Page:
7.1 Introduction2019-05-03T16:17:33+01:00

7.1 Introduction

Once all the planning for the bonded joint has been completed and the adhesive, substrate materials, s‌urface treatment, etc. have been selected, the next step is the preparations for the production p‌hase.

Cleanliness is vital for all adhesive bonding applications, including the production location. It must be ensured that contamination from other production steps is avoided.

The qualification of the production process forms part of the preparations for production.

The following points must be taken into account for this:

  • Definition of quality specifications for all materials
  • Ensuring the correct and reproducible functioning of any machinery that is used
  • Optimisation of production processes
  • Preparation and release of work, correction and repair instructions, if necessary with work specimens
  • Ensuring correct and reproducible production processes including monitoring of the temperature, draughts, ventilation and humidity
  • Spatial demarcation of the production area

(Take into account specifications / List of requierements and amend if necessary)

In order to make an effective bonded joint, not only are suitable materials and an optimum design vital but so too are work instructions. For each application these include details of the required materials and working steps in a specific sequence.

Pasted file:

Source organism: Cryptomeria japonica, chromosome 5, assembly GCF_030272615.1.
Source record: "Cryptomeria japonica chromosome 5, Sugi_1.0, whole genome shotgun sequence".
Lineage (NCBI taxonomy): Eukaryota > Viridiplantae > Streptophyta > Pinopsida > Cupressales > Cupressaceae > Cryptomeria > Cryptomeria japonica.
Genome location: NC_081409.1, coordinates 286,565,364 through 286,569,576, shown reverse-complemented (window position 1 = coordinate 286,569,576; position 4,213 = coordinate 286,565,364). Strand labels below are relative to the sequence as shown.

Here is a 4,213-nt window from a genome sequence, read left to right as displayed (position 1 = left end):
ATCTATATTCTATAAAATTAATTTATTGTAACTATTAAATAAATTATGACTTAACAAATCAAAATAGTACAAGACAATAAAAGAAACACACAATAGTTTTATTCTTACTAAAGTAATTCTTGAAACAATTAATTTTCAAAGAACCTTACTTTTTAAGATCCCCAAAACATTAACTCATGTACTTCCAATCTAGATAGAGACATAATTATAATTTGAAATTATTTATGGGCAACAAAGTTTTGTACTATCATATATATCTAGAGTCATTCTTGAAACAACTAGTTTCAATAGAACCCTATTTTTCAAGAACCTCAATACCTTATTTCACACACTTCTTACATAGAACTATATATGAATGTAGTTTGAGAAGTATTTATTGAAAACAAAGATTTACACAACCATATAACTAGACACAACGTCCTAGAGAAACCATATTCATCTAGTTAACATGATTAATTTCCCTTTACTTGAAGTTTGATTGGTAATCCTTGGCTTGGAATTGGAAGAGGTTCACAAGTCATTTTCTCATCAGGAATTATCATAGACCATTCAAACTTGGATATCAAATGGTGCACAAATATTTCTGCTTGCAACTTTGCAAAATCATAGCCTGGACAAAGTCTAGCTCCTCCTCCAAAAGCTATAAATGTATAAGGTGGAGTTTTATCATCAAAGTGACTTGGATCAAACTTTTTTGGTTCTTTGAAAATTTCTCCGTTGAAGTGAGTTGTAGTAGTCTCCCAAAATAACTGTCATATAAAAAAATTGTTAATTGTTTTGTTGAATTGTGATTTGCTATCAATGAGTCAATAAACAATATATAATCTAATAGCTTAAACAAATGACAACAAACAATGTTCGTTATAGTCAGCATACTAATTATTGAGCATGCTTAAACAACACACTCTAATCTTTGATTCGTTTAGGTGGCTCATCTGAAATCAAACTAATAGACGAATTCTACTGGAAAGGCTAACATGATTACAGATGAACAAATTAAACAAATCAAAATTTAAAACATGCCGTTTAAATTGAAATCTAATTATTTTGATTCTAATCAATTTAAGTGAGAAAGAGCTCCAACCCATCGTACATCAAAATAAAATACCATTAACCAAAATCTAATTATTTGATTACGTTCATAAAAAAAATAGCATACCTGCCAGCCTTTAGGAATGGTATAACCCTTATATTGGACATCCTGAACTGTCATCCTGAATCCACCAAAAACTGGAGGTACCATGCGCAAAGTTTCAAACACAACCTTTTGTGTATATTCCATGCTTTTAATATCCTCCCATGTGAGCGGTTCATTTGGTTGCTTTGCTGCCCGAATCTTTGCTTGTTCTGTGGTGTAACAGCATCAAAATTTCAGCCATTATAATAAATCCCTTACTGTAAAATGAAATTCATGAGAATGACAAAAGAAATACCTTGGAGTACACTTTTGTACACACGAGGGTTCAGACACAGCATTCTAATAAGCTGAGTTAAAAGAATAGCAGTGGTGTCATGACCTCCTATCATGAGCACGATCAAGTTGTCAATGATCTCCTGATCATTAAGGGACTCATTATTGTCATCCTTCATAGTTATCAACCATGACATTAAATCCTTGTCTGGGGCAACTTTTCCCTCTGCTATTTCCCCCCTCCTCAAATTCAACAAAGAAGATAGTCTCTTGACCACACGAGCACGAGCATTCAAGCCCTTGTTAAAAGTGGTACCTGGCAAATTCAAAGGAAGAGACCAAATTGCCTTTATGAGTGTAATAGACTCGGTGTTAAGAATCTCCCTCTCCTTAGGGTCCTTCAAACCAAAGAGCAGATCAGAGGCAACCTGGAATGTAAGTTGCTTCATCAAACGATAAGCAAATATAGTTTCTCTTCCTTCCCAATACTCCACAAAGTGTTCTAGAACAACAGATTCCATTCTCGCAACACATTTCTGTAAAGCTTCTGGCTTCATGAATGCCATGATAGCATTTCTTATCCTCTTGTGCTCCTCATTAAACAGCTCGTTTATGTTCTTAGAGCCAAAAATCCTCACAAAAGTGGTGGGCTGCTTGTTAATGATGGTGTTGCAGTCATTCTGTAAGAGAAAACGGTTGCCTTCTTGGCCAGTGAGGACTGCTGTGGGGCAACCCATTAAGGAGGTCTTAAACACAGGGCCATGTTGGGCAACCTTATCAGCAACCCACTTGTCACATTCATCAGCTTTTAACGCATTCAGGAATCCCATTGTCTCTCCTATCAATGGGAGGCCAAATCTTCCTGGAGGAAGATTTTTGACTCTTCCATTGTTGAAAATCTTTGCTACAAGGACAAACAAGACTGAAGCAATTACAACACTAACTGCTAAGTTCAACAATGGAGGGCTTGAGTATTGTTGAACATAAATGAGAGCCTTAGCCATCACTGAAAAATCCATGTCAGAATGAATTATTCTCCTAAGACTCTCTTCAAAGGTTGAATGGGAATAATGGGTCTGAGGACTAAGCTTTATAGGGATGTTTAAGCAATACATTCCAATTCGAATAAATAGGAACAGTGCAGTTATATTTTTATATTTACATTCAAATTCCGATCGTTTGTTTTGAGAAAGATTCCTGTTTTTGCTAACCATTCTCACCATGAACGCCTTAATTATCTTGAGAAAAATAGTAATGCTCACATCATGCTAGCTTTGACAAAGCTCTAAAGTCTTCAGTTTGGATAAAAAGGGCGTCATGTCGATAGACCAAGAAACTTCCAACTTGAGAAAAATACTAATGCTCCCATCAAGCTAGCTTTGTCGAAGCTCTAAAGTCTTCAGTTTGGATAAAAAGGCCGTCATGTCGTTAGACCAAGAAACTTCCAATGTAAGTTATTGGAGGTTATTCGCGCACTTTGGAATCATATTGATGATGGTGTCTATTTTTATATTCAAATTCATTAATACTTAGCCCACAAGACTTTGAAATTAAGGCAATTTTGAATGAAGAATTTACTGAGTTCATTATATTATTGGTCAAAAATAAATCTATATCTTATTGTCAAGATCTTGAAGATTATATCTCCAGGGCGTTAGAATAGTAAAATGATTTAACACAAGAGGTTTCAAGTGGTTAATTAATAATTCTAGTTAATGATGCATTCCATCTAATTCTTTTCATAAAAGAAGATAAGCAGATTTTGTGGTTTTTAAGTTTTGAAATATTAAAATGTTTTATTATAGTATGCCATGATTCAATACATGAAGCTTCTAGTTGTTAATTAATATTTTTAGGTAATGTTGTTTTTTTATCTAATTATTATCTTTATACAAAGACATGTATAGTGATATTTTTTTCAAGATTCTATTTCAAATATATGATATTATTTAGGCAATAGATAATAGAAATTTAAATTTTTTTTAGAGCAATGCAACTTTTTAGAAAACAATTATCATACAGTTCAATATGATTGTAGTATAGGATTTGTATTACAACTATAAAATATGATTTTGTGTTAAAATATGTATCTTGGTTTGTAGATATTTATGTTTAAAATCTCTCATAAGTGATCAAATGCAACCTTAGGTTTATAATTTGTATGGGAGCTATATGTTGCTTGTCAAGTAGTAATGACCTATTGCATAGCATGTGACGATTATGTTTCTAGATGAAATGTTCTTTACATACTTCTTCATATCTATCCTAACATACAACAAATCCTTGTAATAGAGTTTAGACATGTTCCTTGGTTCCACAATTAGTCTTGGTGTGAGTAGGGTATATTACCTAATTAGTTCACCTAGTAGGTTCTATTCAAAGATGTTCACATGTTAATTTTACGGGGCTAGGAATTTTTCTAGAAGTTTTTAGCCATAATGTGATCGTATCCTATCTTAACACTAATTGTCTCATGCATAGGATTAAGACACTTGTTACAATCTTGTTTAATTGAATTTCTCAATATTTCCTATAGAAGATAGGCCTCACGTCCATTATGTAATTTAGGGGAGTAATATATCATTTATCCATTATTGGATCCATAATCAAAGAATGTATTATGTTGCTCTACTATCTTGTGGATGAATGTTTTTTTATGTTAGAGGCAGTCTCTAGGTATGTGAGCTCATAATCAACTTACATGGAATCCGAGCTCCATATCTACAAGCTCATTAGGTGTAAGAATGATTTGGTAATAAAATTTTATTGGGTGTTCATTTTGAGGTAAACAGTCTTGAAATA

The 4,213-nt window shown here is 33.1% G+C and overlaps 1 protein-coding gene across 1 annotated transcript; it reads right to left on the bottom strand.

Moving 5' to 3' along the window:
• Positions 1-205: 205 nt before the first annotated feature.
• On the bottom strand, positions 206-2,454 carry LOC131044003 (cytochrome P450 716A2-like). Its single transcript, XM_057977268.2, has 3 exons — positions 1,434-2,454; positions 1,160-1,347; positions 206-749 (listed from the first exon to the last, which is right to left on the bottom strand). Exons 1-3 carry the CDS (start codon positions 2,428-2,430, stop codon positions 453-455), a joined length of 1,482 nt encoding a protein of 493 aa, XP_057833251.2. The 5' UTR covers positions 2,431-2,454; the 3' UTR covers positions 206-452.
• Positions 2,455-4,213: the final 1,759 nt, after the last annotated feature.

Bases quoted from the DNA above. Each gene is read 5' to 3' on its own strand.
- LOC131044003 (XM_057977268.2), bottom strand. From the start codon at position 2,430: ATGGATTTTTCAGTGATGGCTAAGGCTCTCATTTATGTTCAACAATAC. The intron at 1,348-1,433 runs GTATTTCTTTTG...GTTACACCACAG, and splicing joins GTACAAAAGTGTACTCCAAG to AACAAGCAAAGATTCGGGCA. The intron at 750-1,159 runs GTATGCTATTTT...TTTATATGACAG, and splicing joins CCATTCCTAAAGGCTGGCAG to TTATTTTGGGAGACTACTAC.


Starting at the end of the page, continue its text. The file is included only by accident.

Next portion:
It is important that work instructions are clear and unambiguous. It should be borne in mind that unambiguous is a subjective term.

If work is carried out with hazardous materials such as adhesives, primers and cleaning agents, then instructions for using these materials must be drawn up so that employees handle these materials correctly. These instructions solely cover risks and protective meansures.

Work instructions are imperative for ensuring a quality product. These can specific many parameters which must be taken into account in the process planning.
It is vital that these parameters are regularly monitored. If there are changes to the process, for example a different adhesive, then the work instructions must be amended.

FMEA (Failure Modes and Effects Analysis) is a commonly used instrument for quality assurance. It aims to prevent failure and increase the technical reliability. It is mostly used in the design and development p‌hases for new products and processes.

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